Your heart and lungs need expert care

Cardiothoracic surgeons specialize in treating many conditions that affect the organs in your chest, including your heart, lungs, esophagus and diaphragm. Cardiothoracic surgery may be the solution you need if you have a complex condition affecting any of these organs, or the blood vessels around them.

Some cardiothoracic surgeons further specialize in particular areas. Depending on your diagnosis, you might see a:

  • Cardiac surgeon, who focuses on adult heart diseases.
  • Congenital heart surgeon, who treats heart defects that occur before birth.
  • Thoracic surgeon, who specializes in lung, pulmonary and esophageal diseases.

You will have access to a team of surgeons throughout North and Central Texas. They’ll choose the right procedure for you, keeping your well-being and long-term health in mind.

Conditions we treat using cardiothoracic surgery

​​​​​​​​​​​​​Cardiothoracic surgeons can treat many medical conditions affecting the heart and lungs, along with other organs of the chest.

Heart conditions

Esophageal conditions

Pulmonary and lung diseases

  • Chronic obstructive pulmonary disease (COPD)
  • Emphysema
  • Lung cancer
  • Lung failure
  • Lung nodules
  • Mediastinal conditions, such as tumors and cysts
  • Myasthenia gravis
  • Mesothelioma
  • Pancoast tumor (superior sulcus)
  • Tracheal cancer
  • Tracheal stenosis
  • Chest wall cancers
  • Pectus deformities
  • Thoracic outlet syndrome

Cardiothoracic surgery options

Cardiothoracic surgery comes in many forms. The type you need will depend on your diagnosis and the severity of your disease.

At Baylor Scott & White, you have access to a variety of procedures, including:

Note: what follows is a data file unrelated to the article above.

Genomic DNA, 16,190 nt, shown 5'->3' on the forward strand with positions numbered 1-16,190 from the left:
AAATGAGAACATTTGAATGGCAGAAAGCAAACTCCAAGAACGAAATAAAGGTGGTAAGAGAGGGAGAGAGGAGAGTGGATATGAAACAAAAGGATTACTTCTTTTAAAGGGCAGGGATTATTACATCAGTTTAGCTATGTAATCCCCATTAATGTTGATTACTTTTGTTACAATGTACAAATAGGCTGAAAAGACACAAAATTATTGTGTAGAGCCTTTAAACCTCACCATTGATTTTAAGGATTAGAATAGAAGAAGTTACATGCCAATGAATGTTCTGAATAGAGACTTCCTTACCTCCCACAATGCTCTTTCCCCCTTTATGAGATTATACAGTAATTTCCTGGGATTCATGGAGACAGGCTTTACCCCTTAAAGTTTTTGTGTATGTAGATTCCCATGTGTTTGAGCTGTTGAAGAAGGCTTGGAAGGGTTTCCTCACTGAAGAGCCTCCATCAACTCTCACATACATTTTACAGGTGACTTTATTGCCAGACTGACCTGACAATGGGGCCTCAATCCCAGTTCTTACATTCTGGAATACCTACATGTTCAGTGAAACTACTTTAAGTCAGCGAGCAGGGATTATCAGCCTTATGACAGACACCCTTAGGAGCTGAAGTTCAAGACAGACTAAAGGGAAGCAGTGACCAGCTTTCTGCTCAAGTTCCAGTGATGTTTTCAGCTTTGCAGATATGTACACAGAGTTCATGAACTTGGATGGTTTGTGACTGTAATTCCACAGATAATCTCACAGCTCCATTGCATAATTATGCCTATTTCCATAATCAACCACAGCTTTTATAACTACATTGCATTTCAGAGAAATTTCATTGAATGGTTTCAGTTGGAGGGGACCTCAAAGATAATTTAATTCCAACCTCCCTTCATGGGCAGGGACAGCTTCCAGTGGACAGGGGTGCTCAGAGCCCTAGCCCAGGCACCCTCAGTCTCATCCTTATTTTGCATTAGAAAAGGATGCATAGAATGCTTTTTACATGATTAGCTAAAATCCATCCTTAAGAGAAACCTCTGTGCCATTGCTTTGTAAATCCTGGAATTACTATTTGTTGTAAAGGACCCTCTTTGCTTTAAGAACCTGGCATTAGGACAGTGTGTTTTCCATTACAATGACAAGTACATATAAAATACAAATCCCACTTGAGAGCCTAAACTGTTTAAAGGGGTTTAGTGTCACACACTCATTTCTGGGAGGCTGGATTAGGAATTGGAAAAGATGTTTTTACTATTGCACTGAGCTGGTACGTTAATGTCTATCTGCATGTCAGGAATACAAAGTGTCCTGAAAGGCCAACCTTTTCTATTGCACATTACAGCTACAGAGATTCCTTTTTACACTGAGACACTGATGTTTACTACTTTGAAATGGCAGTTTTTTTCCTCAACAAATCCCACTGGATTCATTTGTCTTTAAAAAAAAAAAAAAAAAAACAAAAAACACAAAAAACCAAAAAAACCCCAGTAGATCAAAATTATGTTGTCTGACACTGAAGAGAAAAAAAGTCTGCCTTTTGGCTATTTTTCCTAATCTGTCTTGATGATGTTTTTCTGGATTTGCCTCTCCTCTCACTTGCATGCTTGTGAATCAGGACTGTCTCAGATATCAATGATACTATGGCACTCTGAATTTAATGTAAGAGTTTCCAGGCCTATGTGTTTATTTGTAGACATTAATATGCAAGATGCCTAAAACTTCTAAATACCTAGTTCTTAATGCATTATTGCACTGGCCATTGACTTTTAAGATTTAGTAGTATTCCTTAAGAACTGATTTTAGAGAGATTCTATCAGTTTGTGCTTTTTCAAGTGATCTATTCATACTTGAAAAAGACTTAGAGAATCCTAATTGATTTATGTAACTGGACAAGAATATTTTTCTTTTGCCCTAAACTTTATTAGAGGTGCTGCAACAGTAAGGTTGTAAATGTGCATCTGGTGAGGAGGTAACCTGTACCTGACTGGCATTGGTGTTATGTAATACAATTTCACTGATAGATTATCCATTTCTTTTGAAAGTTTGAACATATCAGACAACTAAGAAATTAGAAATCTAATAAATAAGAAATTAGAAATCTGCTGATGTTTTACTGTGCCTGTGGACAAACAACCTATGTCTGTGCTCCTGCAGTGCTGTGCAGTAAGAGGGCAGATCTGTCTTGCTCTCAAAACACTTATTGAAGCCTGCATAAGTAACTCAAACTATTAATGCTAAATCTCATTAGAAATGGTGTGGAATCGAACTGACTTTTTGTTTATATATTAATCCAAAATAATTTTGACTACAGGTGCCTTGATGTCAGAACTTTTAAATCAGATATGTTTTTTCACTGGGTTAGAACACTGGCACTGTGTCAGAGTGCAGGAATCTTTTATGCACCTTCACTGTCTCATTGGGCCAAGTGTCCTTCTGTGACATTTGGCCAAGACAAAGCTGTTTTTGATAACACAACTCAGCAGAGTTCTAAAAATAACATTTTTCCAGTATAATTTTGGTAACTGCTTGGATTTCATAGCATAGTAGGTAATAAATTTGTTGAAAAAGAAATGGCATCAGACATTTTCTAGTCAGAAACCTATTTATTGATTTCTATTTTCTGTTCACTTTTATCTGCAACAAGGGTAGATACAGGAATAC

How cardiothoracic surgery benefits you

Your cardiologist or pulmonologist may recommend surgical treatment when other options, such as lifestyle changes, medications and noninvasive procedures, are no longer successful. Any surgery aims to help you live the most fulfilling life possible by improving your condition or managing its side effects.

You may have the option of a minimally invasive or robotic surgical procedure. These surgeries use smaller incisions than traditional open procedures and, as a result, often lead to:

  • Faster recovery
  • Less time in the hospital
  • Less pain after surgery

What to expect before and after cardiothoracic surgery

From the moment you schedule your surgery to the days, weeks and months afterward, you’ll have support from a team of dedicated providers who want to ensure your surgery is as successful as possible.

In addition to your cardiothoracic surgeon, your surgical team may include:

  • Anesthesiologists, who monitor you during and after surgery
  • Nurse navigators, to help you prepare for your surgery and access the services you need
  • Physician assistants, nurses and nurse practitioners
  • Radiologists, who may need to perform presurgical imaging tests
  • Social workers, who can help arrange support services before surgery and as you recover
  • Your referring provider (a cardiologist or pulmonologist)

During your recovery in the hospital, your doctors and nurses will monitor you closely for complications and ensure your safety and comfort.

When you schedule your procedure, you’ll receive instructions for what to do after surgery and information to help you prepare your home for recovery. When you leave the hospital, you will have a good sense of what the days and weeks to come will look like.

Your recovery plan may include cardiac rehabilitation, a medically supervised program designed to help you recover from your procedure and adopt a healthy lifestyle to protect your heart for the long term. If you had a lung procedure, pulmonary rehabilitation will do the same for your lungs.